When turkeys cross our path

By Dave Henning / May 9, 2014

“Now that I, your Lord and Teacher, have washed your feet, you also should wash one another’s feet.  I have set you an example that you should do as I have done for you.”- John 13:14-15

“If you do not transform your pain, you surely will transmit it.”- Richard Rohr

In Chapter 5 (“Wet Feet”) of Grace, Max Lucado begins with the observation that “if hurts were hairs, we’d all look like grizzlies”.  Rejection always hurts, whether that wounding is deliberate or random.

Forty-four-year-old Victoria Ruvolo was driving to her Long Island home when a twenty pound turkey, thrown from a passing car by an eighteen-year-old boy, came crashing through her windshield.  Although she miraculously survived, she is reminded of her hurt whenever she looks in the mirror.  She had every earthly reason to retaliate.  That, Pastor Lucado notes, is how most people want to respond:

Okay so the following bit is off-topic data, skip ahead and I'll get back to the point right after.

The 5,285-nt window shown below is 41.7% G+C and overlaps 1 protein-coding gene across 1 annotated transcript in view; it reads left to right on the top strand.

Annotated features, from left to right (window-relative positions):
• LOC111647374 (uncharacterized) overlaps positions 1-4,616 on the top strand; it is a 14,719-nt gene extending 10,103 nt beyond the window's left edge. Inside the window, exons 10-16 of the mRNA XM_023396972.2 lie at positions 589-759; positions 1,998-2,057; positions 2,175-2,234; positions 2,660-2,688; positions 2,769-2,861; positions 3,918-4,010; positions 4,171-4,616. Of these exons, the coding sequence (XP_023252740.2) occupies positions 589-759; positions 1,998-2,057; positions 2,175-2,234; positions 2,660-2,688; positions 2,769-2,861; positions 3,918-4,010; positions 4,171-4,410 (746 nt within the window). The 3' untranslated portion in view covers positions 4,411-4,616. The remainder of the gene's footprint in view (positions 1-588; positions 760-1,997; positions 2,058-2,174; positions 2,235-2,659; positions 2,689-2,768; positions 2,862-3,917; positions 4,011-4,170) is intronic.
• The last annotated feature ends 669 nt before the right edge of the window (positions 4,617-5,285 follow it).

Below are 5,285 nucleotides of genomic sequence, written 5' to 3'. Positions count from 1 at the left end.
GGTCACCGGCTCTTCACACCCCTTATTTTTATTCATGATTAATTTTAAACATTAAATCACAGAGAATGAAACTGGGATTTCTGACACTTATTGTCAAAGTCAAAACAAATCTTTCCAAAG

“They use the villain’s photo as a dart board.  Their Vesuvius blows up every now and again, sending hate airborne, polluting and stinking the world.  Most people keep a pot of anger on low boil.”

But Jesus has a better idea.  We are to share the grace we’ve been given with others.  Max states: “To accept grace is to accept the vow to give it.”

The young turkey thrower was sentenced to 6 months in prison and 5 years of probation.  Everyone in the courtroom erupted in anger except one- Victoria Ruvolo.  She allowed grace to shape her response.  The reduced sentence was her idea.  She said: “God gave me a second chance at life, and I passed it on.”

Today’s question: How do you respond to Max’s statement that “to accept grace is to accept the vow to give it”?  Please share.

Tomorrow’s blog: “Grace happens here”

About the author

Dave Henning


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